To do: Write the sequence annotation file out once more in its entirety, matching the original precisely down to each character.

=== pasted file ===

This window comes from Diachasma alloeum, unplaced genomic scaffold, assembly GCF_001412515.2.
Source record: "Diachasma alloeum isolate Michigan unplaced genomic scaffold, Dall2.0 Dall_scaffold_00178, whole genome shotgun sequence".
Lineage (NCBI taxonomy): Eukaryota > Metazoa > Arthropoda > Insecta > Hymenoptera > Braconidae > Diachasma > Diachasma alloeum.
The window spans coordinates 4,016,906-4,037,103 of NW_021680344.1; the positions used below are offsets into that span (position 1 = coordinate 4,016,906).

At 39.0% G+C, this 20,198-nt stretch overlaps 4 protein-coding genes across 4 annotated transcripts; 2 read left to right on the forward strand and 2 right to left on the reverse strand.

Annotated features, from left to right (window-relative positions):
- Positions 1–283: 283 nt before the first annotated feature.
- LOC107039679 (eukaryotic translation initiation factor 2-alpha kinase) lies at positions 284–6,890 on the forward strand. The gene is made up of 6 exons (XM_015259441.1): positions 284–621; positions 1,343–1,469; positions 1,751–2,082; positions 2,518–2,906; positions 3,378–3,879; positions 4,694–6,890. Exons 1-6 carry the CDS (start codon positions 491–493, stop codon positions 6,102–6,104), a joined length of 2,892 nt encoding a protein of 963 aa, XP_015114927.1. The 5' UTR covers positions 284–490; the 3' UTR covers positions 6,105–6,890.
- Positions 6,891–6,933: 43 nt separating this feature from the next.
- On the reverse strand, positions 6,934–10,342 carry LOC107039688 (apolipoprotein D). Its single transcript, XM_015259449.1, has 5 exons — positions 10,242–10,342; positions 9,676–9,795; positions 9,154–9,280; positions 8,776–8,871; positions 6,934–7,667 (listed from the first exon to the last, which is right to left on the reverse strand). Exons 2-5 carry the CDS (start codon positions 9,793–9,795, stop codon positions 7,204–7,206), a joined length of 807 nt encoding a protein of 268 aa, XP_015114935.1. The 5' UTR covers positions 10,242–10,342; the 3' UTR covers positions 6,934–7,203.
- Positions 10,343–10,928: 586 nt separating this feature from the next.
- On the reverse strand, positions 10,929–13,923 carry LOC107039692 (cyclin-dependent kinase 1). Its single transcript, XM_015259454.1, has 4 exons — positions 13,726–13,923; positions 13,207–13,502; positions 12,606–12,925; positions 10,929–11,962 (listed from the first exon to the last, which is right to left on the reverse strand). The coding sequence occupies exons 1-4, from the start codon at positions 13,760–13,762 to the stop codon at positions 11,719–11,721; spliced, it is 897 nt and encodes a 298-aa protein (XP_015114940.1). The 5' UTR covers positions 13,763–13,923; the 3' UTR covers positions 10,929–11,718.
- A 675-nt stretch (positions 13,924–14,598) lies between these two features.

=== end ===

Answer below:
This window comes from Diachasma alloeum, unplaced genomic scaffold, assembly GCF_001412515.2.
Source record: "Diachasma alloeum isolate Michigan unplaced genomic scaffold, Dall2.0 Dall_scaffold_00178, whole genome shotgun sequence".
Lineage (NCBI taxonomy): Eukaryota > Metazoa > Arthropoda > Insecta > Hymenoptera > Braconidae > Diachasma > Diachasma alloeum.
The window spans coordinates 4,016,906-4,037,103 of NW_021680344.1; the positions used below are offsets into that span (position 1 = coordinate 4,016,906).

At 39.0% G+C, this 20,198-nt stretch overlaps 4 protein-coding genes across 4 annotated transcripts; 2 read left to right on the forward strand and 2 right to left on the reverse strand.

Annotated features, from left to right (window-relative positions):
- Positions 1–283: 283 nt before the first annotated feature.
- LOC107039679 (eukaryotic translation initiation factor 2-alpha kinase) lies at positions 284–6,890 on the forward strand. The gene is made up of 6 exons (XM_015259441.1): positions 284–621; positions 1,343–1,469; positions 1,751–2,082; positions 2,518–2,906; positions 3,378–3,879; positions 4,694–6,890. Exons 1-6 carry the CDS (start codon positions 491–493, stop codon positions 6,102–6,104), a joined length of 2,892 nt encoding a protein of 963 aa, XP_015114927.1. The 5' UTR covers positions 284–490; the 3' UTR covers positions 6,105–6,890.
- Positions 6,891–6,933: 43 nt separating this feature from the next.
- On the reverse strand, positions 6,934–10,342 carry LOC107039688 (apolipoprotein D). Its single transcript, XM_015259449.1, has 5 exons — positions 10,242–10,342; positions 9,676–9,795; positions 9,154–9,280; positions 8,776–8,871; positions 6,934–7,667 (listed from the first exon to the last, which is right to left on the reverse strand). Exons 2-5 carry the CDS (start codon positions 9,793–9,795, stop codon positions 7,204–7,206), a joined length of 807 nt encoding a protein of 268 aa, XP_015114935.1. The 5' UTR covers positions 10,242–10,342; the 3' UTR covers positions 6,934–7,203.
- Positions 10,343–10,928: 586 nt separating this feature from the next.
- On the reverse strand, positions 10,929–13,923 carry LOC107039692 (cyclin-dependent kinase 1). Its single transcript, XM_015259454.1, has 4 exons — positions 13,726–13,923; positions 13,207–13,502; positions 12,606–12,925; positions 10,929–11,962 (listed from the first exon to the last, which is right to left on the reverse strand). The coding sequence occupies exons 1-4, from the start codon at positions 13,760–13,762 to the stop codon at positions 11,719–11,721; spliced, it is 897 nt and encodes a 298-aa protein (XP_015114940.1). The 5' UTR covers positions 13,763–13,923; the 3' UTR covers positions 10,929–11,718.
- A 675-nt stretch (positions 13,924–14,598) lies between these two features.